A Boston-based Chief Culture Writer for The Christian Science Monitor (www.csmonitor.com). Author of "Art of Rush."
Wednesday, April 21, 2010
Glastonbury may be the world's most famous music festival and certainly the most prestigious, but Coachella is surely the finest festival in the world.
For starters, The Coachella festival site (a polo club) is an unbelievably beautiful setting. It's an oasis in the middle of the Southern Californian desert: palm trees, lush green fields of lawn, rows and rows of flowers, and a backdrop of huge snow-capped mountains. I'll take this over Glastonbury mud any day! At night, colorful lights are projected on the palm trees and the grounds themselves -- filled with exotic works of art -- take on neon hues.
There are two main outdoor stages and then several concert tents (which hold thousands of people) as well as numerous other attractions (a "learn to DJ" tent, for example) and also a welcome "hose down" area. Also some, er, interesting attendees, too, dressed in odd and colorful costumes. At times, I wondered whether I had mistakenly wandered into the Burning Man festival. I saw a guy in a body-hugging red devil suit and I wondered how he could possibly endure spandex in the desert heat. Others were naked with "clothing" spray painted on, like pages from the Sports Illustrated Swimsuit Edition come to life.
I had a backstage pass and although that didn't mean that I could use Beyonce's gold-plated toilet in Jay-Z's pimped-out compound, I was able to use proper air conditioned toilets rather than portapotties. (I have no idea, actually, if Beyonce had a gold-plated loo -- I've just been watching too much MTV "Cribs.") I had many surreal experiences in the restricted artists area ranging from a long talk with Serj Tankian of System of a Down about how Obama reneged on his campaign promise to recognize the Armenian genocide, to opening the restroom door and almost knocking over Danny DeVito -- who is shorter than a midget. I also saw Melanie Griffiths' collagen-inflated lips in close-up. (Imagine a bee-sting version of the Rolling Stones logo.)
After watching Yeasayer (fun, but the songs evaporate from memory seconds later), a regal Gil Scott-Heron, and escaping the Dillinger Escape Plan, I headed to the main stage as the sun (and thermometer) plummeted.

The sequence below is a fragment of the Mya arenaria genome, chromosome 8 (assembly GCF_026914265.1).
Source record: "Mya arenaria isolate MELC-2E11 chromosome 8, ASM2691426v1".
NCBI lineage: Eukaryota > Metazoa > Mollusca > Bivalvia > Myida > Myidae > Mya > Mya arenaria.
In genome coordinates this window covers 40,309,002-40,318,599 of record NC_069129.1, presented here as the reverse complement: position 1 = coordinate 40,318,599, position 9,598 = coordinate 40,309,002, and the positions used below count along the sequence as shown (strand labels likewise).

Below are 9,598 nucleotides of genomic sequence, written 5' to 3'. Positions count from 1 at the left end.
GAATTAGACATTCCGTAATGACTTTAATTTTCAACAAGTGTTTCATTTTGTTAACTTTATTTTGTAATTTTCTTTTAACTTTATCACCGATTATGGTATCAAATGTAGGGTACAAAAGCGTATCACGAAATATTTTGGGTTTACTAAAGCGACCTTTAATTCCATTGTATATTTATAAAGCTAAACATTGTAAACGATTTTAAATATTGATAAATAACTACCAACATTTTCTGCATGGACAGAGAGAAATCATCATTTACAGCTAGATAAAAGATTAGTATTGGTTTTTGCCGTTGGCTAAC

Early on, it was apparent that the festival was going to be affected by the volcano ash as just about all the British and European acts, including Bad Lieutenant, The Cribs, and Delphic (who I had recently interviewed) were stranded at airports.
Fortunately, John Paul Jones -- the linchpin of Them Crooked Vultures -- wasn't among the stranded musicians. He emerged on to the main stage with the most bizarre-looking instrument I've seen in my life. It had 12 strings and a screen in it and then proceeded to play it with a bottleneck slide. Loved how TCV improvised on the original song arrangements and reveled in thrilling executed handbrake turns and sudden stops and starts. One of my fave songs on the album is "Scumbag Blues," a 21st-century update of Cream, which was elongated to include a trippy psychedelic interlude. One of the wonders of the entire festival was Dave Grohl's drumming. He threw himself into each beat with such attack and physicality that it's a wonder he wasn't taken off stage in a stretcher. I watched TCV with Steven Wilson and John Wesley from Porcupine Tree and we all enjoyed the show immensely. Compensation for an afternoon of less-than-enthralling sets.
Afterward, I was torn between heading to a tent to see Imogen Heap or staying to watch LCD Soundsystem. Since I recently saw Imogen's show and had never seen LCD Soundsystem, I opted to take in their epic dance grooves and wasn't disappointed.
I'm not much of a hip-hop guy yet nevertheless stayed to watch Jay-Z come on stage to the introductory music of the James Bond theme followed by "Live and Let Die." Hova was elevated through a hidden hatch in the stage. Quite an entrance. Soon after, I headed over to one of the tents to see Fever Ray. I never did see Fever Ray. Her stage was shrouded in darkness apart from multiple household lamps and some cool lasers. She and the band were just silhouettes in the murky darkness. She sounded great, though, as she played her debut solo album.